Wilson’s position is supported by the Biblical Research Institute (BRI), a General Conference think tank that promotes the study and practice of Adventist theology and lifestyle.

The BRI maintains that the church’s identity will be at risk if Fundamental Belief No. 6 does not emphasize the literal, six-day creation. Should theistic evolution become more widely accepted, the BRI stated in a report, “we will be in danger of losing the biblical foundation for the Sabbath and our understanding of salvation.”

The protocol to modify the fundamental belief on creation is a long process that began in 2010 in Atlanta, Georgia, United States, by delegates of the 59th General Conference Session who voted to make the changes. The Fundamental Beliefs Review Committee was appointed to evaluate and merge the proposal with the 2004 Statement on Affirmation of Creation and seek input from church members around the world before advancing its recommendation to the Annual Council delegates. The committee is led by Artur Stele, a General Conference vice president and head of the BRI.

Relatively few of the 330 delegates meeting at church headquarters commented on the proposal.

Church historian David Trim cautioned that the proposal, which includes wording that establishes the six literal days, together with the Sabbath, “constituted a week as we experience it today,” could be subject to differing interpretations.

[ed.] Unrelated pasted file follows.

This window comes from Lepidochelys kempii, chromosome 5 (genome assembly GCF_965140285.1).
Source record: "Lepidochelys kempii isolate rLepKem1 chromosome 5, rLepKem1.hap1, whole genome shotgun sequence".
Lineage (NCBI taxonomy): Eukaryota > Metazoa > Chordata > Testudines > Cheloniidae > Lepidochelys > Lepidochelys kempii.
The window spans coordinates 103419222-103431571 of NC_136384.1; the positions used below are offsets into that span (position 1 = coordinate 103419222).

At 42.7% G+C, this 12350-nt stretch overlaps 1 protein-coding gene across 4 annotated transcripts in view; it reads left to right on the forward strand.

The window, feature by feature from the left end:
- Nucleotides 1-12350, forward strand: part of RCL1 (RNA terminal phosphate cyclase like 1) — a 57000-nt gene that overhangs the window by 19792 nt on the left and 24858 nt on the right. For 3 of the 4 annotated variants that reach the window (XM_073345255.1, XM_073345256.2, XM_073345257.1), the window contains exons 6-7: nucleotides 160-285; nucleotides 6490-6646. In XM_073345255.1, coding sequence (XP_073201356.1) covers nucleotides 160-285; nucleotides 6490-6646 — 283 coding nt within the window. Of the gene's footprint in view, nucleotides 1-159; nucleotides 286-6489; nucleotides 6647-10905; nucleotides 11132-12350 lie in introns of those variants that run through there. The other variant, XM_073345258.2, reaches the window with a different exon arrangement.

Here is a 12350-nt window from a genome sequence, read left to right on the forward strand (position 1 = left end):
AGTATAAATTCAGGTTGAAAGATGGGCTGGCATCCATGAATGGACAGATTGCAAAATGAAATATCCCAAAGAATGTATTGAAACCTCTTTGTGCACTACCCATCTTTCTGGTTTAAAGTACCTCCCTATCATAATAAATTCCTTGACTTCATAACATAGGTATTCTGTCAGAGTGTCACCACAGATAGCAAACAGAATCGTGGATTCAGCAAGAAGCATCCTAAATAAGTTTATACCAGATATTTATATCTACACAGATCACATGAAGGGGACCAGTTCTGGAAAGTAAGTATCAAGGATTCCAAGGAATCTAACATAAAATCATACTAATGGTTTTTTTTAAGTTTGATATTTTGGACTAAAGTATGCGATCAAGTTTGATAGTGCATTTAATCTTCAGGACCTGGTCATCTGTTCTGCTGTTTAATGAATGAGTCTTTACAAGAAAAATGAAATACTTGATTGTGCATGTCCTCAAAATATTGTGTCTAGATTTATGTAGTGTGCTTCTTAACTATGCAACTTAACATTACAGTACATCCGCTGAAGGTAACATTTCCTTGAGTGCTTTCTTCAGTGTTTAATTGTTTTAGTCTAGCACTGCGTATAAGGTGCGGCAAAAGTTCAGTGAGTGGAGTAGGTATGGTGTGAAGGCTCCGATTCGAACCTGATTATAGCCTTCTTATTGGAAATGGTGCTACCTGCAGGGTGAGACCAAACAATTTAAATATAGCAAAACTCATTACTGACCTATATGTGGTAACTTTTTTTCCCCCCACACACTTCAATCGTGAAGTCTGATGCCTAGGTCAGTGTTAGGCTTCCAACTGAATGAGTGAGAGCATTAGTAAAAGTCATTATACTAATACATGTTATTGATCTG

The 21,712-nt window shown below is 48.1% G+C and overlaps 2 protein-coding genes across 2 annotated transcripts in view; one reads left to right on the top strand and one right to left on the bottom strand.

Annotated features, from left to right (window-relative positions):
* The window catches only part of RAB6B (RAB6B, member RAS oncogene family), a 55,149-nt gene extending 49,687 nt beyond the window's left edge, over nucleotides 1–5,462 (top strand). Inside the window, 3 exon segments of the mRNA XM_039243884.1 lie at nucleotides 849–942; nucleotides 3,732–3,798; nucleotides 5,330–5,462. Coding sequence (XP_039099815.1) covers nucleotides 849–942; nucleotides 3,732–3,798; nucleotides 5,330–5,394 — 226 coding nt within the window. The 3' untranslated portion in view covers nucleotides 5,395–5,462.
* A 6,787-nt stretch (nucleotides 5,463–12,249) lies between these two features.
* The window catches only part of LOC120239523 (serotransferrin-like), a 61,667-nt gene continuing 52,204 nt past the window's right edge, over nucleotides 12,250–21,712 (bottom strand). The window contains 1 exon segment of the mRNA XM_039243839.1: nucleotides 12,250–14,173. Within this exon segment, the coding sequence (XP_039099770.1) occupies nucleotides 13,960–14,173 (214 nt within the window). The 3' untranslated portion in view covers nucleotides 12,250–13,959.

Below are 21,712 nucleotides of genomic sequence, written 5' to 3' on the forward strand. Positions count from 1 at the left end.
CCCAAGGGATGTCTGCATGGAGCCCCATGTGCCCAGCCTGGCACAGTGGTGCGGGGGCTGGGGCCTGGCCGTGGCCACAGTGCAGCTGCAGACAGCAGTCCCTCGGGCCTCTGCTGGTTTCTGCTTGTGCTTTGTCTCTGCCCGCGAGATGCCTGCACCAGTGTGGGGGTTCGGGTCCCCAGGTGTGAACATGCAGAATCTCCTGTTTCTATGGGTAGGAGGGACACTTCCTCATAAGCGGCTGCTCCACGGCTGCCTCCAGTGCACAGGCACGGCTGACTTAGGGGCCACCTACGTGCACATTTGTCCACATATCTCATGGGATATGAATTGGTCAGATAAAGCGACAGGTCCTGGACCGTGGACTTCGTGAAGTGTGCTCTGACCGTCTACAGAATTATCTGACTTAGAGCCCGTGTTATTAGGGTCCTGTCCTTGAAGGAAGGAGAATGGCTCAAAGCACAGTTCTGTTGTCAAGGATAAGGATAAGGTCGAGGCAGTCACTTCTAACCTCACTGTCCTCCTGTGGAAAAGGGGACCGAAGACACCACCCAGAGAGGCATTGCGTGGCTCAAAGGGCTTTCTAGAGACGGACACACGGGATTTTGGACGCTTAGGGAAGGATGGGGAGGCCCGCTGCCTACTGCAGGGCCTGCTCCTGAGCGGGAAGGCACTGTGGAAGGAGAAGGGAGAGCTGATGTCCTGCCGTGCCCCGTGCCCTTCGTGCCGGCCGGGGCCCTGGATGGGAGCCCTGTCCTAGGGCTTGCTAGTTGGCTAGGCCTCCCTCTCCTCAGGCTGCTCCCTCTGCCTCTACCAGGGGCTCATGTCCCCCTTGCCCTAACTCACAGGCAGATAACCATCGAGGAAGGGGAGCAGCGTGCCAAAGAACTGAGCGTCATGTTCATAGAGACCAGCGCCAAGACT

Shirley Chang, a North American Division delegate, said adding the word “recent” seemed out of context.

Former Trans-European Division President Bertil Wiklander took issue with the insertion of the word “historical” to describe the creation account. He said the church is better off with the original statement, because the revised belief “could take the meaning that the account belongs to history.”

The topic of creation was among the most-discussed part of an agenda item Sunday and Monday that recommended modifications to the 28 beliefs.

The Adventist Church first adopted 27 Fundamental Beliefs in 1980 under then President Neal Wilson, who said revisions would be needed periodically. In 2005, the Church added the 28th “Growing in Christ.”

In this week’s proposal, none of the beliefs were changed substantially.  

The belief of Marriage and the Family for the first time acknowledges that unmarried people are valued too: God “embraces both single and married persons.”

The section on Christian Behavior previously suggested that godly people act in harmony “with the principles of heaven.” It now reads that they act in harmony, “with biblical principles in all aspects of personal and social life.”

Most of the modifications were edits, such as deleting redundancies, adopting more inclusive language, erasing “men of God” and replacing with “persons of God,” fixing punctuation, and scrapping “marriage partners” in favor of “a man and a woman.”

The proposed revisions to the Fundamental Beliefs will be considered by delegates of the 2015 General Conference Session in San Antonio, Texas, for adoption into official Church policy.